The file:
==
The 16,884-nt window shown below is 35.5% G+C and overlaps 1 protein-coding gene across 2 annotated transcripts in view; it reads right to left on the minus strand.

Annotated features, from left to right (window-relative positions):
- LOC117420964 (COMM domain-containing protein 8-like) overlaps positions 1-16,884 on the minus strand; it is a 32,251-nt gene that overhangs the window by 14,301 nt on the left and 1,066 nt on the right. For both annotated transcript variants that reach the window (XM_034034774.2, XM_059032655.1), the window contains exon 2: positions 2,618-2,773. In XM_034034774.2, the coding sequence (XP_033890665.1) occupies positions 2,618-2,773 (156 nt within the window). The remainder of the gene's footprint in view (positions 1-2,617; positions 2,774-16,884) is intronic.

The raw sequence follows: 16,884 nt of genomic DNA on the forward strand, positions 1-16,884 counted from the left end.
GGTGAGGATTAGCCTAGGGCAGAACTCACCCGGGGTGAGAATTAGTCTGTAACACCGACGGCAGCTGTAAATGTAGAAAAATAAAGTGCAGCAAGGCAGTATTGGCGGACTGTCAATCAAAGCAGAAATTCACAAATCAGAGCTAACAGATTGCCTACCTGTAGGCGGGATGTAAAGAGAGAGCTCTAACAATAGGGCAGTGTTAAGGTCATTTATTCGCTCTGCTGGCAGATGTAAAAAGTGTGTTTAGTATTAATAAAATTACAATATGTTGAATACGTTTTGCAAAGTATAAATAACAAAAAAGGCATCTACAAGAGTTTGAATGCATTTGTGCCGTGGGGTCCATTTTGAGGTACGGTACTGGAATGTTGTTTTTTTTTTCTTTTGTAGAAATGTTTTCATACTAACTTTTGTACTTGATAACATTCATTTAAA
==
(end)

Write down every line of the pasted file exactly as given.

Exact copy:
The 16,884-nt window shown below is 35.5% G+C and overlaps 1 protein-coding gene across 2 annotated transcripts in view; it reads right to left on the minus strand.

Annotated features, from left to right (window-relative positions):
- LOC117420964 (COMM domain-containing protein 8-like) overlaps positions 1-16,884 on the minus strand; it is a 32,251-nt gene that overhangs the window by 14,301 nt on the left and 1,066 nt on the right. For both annotated transcript variants that reach the window (XM_034034774.2, XM_059032655.1), the window contains exon 2: positions 2,618-2,773. In XM_034034774.2, the coding sequence (XP_033890665.1) occupies positions 2,618-2,773 (156 nt within the window). The remainder of the gene's footprint in view (positions 1-2,617; positions 2,774-16,884) is intronic.

The raw sequence follows: 16,884 nt of genomic DNA on the forward strand, positions 1-16,884 counted from the left end.
GGTGAGGATTAGCCTAGGGCAGAACTCACCCGGGGTGAGAATTAGTCTGTAACACCGACGGCAGCTGTAAATGTAGAAAAATAAAGTGCAGCAAGGCAGTATTGGCGGACTGTCAATCAAAGCAGAAATTCACAAATCAGAGCTAACAGATTGCCTACCTGTAGGCGGGATGTAAAGAGAGAGCTCTAACAATAGGGCAGTGTTAAGGTCATTTATTCGCTCTGCTGGCAGATGTAAAAAGTGTGTTTAGTATTAATAAAATTACAATATGTTGAATACGTTTTGCAAAGTATAAATAACAAAAAAGGCATCTACAAGAGTTTGAATGCATTTGTGCCGTGGGGTCCATTTTGAGGTACGGTACTGGAATGTTGTTTTTTTTTTCTTTTGTAGAAATGTTTTCATACTAACTTTTGTACTTGATAACATTCATTTAAA